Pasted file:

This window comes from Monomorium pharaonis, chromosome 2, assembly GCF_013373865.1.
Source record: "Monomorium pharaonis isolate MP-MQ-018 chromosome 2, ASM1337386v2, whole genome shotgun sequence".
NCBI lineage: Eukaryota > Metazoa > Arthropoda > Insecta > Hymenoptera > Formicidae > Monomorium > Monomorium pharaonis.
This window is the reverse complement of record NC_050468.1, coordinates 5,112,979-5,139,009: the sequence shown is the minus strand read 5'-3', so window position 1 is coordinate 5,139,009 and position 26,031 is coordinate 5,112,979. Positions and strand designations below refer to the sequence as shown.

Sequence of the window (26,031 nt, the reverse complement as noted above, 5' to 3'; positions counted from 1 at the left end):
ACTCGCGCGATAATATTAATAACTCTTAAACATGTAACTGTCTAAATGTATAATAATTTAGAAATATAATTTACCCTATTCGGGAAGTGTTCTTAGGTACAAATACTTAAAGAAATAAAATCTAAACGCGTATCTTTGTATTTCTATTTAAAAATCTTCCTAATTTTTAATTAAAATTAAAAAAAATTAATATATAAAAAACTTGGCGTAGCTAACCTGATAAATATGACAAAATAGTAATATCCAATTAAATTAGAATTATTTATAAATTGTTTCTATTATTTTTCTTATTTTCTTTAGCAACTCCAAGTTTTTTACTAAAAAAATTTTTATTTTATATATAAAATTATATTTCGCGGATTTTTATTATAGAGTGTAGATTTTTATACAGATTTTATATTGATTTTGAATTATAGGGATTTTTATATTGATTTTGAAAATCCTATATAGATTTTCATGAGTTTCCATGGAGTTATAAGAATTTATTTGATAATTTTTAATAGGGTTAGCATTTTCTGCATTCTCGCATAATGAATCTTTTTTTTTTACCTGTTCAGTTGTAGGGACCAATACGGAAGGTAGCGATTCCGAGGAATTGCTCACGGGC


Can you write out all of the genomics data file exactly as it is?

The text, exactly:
This window comes from Monomorium pharaonis, chromosome 2, assembly GCF_013373865.1.
Source record: "Monomorium pharaonis isolate MP-MQ-018 chromosome 2, ASM1337386v2, whole genome shotgun sequence".
NCBI lineage: Eukaryota > Metazoa > Arthropoda > Insecta > Hymenoptera > Formicidae > Monomorium > Monomorium pharaonis.
This window is the reverse complement of record NC_050468.1, coordinates 5,112,979-5,139,009: the sequence shown is the minus strand read 5'-3', so window position 1 is coordinate 5,139,009 and position 26,031 is coordinate 5,112,979. Positions and strand designations below refer to the sequence as shown.

Sequence of the window (26,031 nt, the reverse complement as noted above, 5' to 3'; positions counted from 1 at the left end):
ACTCGCGCGATAATATTAATAACTCTTAAACATGTAACTGTCTAAATGTATAATAATTTAGAAATATAATTTACCCTATTCGGGAAGTGTTCTTAGGTACAAATACTTAAAGAAATAAAATCTAAACGCGTATCTTTGTATTTCTATTTAAAAATCTTCCTAATTTTTAATTAAAATTAAAAAAAATTAATATATAAAAAACTTGGCGTAGCTAACCTGATAAATATGACAAAATAGTAATATCCAATTAAATTAGAATTATTTATAAATTGTTTCTATTATTTTTCTTATTTTCTTTAGCAACTCCAAGTTTTTTACTAAAAAAATTTTTATTTTATATATAAAATTATATTTCGCGGATTTTTATTATAGAGTGTAGATTTTTATACAGATTTTATATTGATTTTGAATTATAGGGATTTTTATATTGATTTTGAAAATCCTATATAGATTTTCATGAGTTTCCATGGAGTTATAAGAATTTATTTGATAATTTTTAATAGGGTTAGCATTTTCTGCATTCTCGCATAATGAATCTTTTTTTTTTACCTGTTCAGTTGTAGGGACCAATACGGAAGGTAGCGATTCCGAGGAATTGCTCACGGGC